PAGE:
Lantau Peak, Hong Kong’s second highest mountain after Tai Mo Shan, is a gentle giant worth tackling even if you’re not an avid hiker. The 934-metre peak also known as Fung Wong Shan (Phoenix Mountain) looks daunting but the climb is doable for anyone with a little willpower and patience.

Lantau Peak. Photo: Tom Grundy/HKFP.

The peak offers vistas of rolling mountains with the ocean all around and a great view of the airport. It’s as far away from the city as you can feel with a 40-minute MTR ride.

The starting point in Ngong Ping. Photo: Tom Grundy/HKFP.

It’s also worth noting that Lantau Peak looks completely different depending on the season. During the summer it’s lush and green, with the top often hidden in low clouds and a gentle breeze rolling across the back of the mountain.

Lantau Peak. Photo: Tom Grundy/HKFP.

During the winter it turns an autumnal orange-brown, covered in tall grass which attracts photographers. it’s definitely worth doing the climb in both seasons to see it in all its glory.

Photo: Teele Rebane.

The total distance is around six kilometres depending on the route you follow down, and it takes most people three to four hours to complete. While it’s often classified as a difficult hike, it’s not dangerous or overly steep. If you are a beginner simply pick a day with cooler weather and leave more time. The hike doesn’t start at sea level, giving you a head start. The total ascent is about 600 meters from Pak Kung Au bus stop.

Lantau Peak. Photo: Tom Grundy/HKFP.

There are several ways up Lantau Peak. The easiest one is Lantau Trail Section 3, which starts from Pak Kung Au and ends by the Big Buddha in Ngong Ping. It’s also possible to ascend from the other side of the mountain up West Dog Tooth or Middle Dog Tooth, also known as the Dog Teeth Range or Kau Nga Ling. Known for sharp, rocky ridges that are much like fangs, the Dog Teeth routes are challenging and not for the faint of heart.

Lantau Peak. Photo: Tom Grundy/HKFP.

Pak Kung Au or Tung Chung Gap is easy to reach by public transport. Either take bus 3M to Tung Chung from Mui Wo ferry pier, or bus 3M or 11 from Tung Chung Bus Terminus. If you’re coming from Tung Chung, at Pak Kung Au you will see Sunset Peak to your left and Lantau Peak to the right.

Lantau Peak. Photo: Tom Grundy/HKFP.

Both are a part of the 70-kilometre Lantau Trail that traverses the whole island and it’s possible to do them both in one day, though we suggest you start with one at first.

Lantau Peak. Photo: Tom Grundy/HKFP.

Pak Kung Au bus stop has vending machines, public toilets and a BBQ area, which you way want to make use of since there’ll be no more such amenities for the rest of the hike.

Photo: Simonlo, via Wikicommons.

The start of the trail itself is well marked: simply follow the signs up to Lantau Peak. A few minutes into the climb you’ll reach a viewpoint that commemorates the crew of a helicopter which crashed at this location during a rescue mission in 2003.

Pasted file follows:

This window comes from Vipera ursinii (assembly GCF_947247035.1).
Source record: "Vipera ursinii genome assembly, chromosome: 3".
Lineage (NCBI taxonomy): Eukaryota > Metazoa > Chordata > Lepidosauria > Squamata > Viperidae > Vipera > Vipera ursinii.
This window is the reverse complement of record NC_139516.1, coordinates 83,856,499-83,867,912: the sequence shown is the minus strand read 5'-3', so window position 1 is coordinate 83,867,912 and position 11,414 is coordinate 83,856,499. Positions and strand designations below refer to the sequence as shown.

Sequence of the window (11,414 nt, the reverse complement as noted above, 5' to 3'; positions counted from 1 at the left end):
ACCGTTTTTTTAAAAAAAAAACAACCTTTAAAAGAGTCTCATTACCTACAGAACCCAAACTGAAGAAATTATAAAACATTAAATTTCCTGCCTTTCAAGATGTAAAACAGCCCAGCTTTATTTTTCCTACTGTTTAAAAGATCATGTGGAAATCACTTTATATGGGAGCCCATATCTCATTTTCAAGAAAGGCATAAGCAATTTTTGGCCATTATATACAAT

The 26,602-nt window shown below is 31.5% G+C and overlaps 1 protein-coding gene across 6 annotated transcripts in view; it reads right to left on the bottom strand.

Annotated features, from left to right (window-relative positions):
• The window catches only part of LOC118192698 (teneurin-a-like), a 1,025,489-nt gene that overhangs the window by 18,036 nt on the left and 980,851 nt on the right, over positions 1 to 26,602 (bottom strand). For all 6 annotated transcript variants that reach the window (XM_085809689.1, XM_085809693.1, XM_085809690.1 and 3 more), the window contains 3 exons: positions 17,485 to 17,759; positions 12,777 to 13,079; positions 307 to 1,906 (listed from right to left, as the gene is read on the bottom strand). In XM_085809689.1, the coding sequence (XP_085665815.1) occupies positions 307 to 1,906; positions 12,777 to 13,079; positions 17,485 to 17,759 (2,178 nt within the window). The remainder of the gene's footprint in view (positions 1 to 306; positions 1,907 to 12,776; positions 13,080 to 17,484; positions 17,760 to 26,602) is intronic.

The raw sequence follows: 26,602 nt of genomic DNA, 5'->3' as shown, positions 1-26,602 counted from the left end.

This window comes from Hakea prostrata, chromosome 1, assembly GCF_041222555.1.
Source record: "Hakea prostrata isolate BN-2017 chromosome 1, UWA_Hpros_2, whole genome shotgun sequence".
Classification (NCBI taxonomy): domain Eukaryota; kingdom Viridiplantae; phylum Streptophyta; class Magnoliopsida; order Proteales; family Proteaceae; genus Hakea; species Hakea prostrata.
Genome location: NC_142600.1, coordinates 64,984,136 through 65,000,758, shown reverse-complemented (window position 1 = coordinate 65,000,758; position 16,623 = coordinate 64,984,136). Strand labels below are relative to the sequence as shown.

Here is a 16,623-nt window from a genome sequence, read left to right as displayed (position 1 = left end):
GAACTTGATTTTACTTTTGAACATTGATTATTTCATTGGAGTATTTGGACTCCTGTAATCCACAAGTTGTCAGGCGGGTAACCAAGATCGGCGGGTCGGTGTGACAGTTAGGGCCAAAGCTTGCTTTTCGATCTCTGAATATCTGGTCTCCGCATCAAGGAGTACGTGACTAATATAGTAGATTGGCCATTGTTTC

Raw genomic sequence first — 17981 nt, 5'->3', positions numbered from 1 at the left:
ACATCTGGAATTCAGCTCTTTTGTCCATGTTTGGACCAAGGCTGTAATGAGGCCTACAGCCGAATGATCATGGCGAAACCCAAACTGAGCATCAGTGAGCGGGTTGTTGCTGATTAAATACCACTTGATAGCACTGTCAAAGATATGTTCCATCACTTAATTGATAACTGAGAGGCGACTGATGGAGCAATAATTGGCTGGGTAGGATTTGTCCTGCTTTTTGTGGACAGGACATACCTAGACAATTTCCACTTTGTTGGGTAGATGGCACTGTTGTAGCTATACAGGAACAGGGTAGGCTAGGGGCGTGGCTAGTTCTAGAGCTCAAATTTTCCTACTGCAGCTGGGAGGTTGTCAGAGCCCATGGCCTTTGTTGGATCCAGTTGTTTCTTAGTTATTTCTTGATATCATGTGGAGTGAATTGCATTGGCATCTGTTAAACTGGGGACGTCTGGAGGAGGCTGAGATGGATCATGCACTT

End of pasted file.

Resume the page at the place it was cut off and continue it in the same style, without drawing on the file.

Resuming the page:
Lantau Peak. Photo: Tom Grundy/HKFP.

The ascent consists of three levels, or three sets of stairs followed by a flatter part, each bringing you closer to the top. The view gets better and better as you climb, giving you plenty of excuses to stop for photos and catch your breath.

Photo: Teele Rebane.

Already from the top of the first hill there’ll be great views of the airport and Sunset Peak behind you. From the base of the third and final hill you’ll see the sharp ridges of the Dog Teeth Range with paragliders and hawks circling above. As you prepare for the final ascent take comfort in the fact that you’re not scrambling up the rocks of West Dog Tooth, but walking up a decent, albeit steep, set of steps.

Photo: Teele Rebane.

Once you reach the top, take photos with the Lantau Peak sign and make sure to also peek over the other side of the mountain to see the Dog Teeth and Shek Pik Reservoir. Depending on the day, the peak might actually be above the clouds.

Lantau Peak. Photo: Tom Grundy/HKFP.

The weather on top of Lantau Peak can be fickle and change at short notice, especially during the summer, so there’s a shelter for emergencies. At almost one kilometre above sea level it’s often cooler so it may be a good idea to bring a sweater or a thermos with tea.

Photo: Teele Rebane.

There are two options for the way down. Either follow the same route you came up or cross over to the other side of the mountain and follow the signs to Ngong Ping.

Lantau Peak. Photo: Tom Grundy/HKFP.

Both take about the same time but offer different views.

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Teele Rebane

Teele Rebane is a final year journalism student at the University of Hong Kong.